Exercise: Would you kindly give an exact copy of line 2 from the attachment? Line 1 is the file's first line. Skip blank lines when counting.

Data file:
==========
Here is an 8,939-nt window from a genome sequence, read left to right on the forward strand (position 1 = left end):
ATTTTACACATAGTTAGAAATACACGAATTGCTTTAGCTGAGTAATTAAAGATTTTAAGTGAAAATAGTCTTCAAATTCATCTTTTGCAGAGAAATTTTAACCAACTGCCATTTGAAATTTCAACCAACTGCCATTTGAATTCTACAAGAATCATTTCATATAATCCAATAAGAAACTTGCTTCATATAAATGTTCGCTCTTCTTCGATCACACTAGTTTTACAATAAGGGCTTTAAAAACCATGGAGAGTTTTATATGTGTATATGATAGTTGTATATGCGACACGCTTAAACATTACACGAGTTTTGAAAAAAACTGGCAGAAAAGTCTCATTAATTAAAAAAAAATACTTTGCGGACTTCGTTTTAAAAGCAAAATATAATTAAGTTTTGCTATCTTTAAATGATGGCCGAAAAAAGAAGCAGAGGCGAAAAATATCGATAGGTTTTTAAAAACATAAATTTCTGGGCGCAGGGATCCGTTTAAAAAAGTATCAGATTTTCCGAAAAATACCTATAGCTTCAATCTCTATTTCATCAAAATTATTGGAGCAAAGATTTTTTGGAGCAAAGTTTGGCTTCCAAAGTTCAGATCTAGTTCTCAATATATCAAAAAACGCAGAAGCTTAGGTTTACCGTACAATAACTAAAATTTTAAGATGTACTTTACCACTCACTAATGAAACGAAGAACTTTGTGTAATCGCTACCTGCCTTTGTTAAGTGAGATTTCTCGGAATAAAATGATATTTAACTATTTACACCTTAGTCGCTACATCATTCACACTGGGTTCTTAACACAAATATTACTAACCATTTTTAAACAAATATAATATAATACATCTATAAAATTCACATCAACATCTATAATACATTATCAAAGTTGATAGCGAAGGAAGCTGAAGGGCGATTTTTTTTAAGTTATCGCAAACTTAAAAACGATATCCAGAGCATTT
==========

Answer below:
ATTTTACACATAGTTAGAAATACACGAATTGCTTTAGCTGAGTAATTAAAGATTTTAAGTGAAAATAGTCTTCAAATTCATCTTTTGCAGAGAAATTTTAACCAACTGCCATTTGAAATTTCAACCAACTGCCATTTGAATTCTACAAGAATCATTTCATATAATCCAATAAGAAACTTGCTTCATATAAATGTTCGCTCTTCTTCGATCACACTAGTTTTACAATAAGGGCTTTAAAAACCATGGAGAGTTTTATATGTGTATATGATAGTTGTATATGCGACACGCTTAAACATTACACGAGTTTTGAAAAAAACTGGCAGAAAAGTCTCATTAATTAAAAAAAAATACTTTGCGGACTTCGTTTTAAAAGCAAAATATAATTAAGTTTTGCTATCTTTAAATGATGGCCGAAAAAAGAAGCAGAGGCGAAAAATATCGATAGGTTTTTAAAAACATAAATTTCTGGGCGCAGGGATCCGTTTAAAAAAGTATCAGATTTTCCGAAAAATACCTATAGCTTCAATCTCTATTTCATCAAAATTATTGGAGCAAAGATTTTTTGGAGCAAAGTTTGGCTTCCAAAGTTCAGATCTAGTTCTCAATATATCAAAAAACGCAGAAGCTTAGGTTTACCGTACAATAACTAAAATTTTAAGATGTACTTTACCACTCACTAATGAAACGAAGAACTTTGTGTAATCGCTACCTGCCTTTGTTAAGTGAGATTTCTCGGAATAAAATGATATTTAACTATTTACACCTTAGTCGCTACATCATTCACACTGGGTTCTTAACACAAATATTACTAACCATTTTTAAACAAATATAATATAATACATCTATAAAATTCACATCAACATCTATAATACATTATCAAAGTTGATAGCGAAGGAAGCTGAAGGGCGATTTTTTTTAAGTTATCGCAAACTTAAAAACGATATCCAGAGCATTT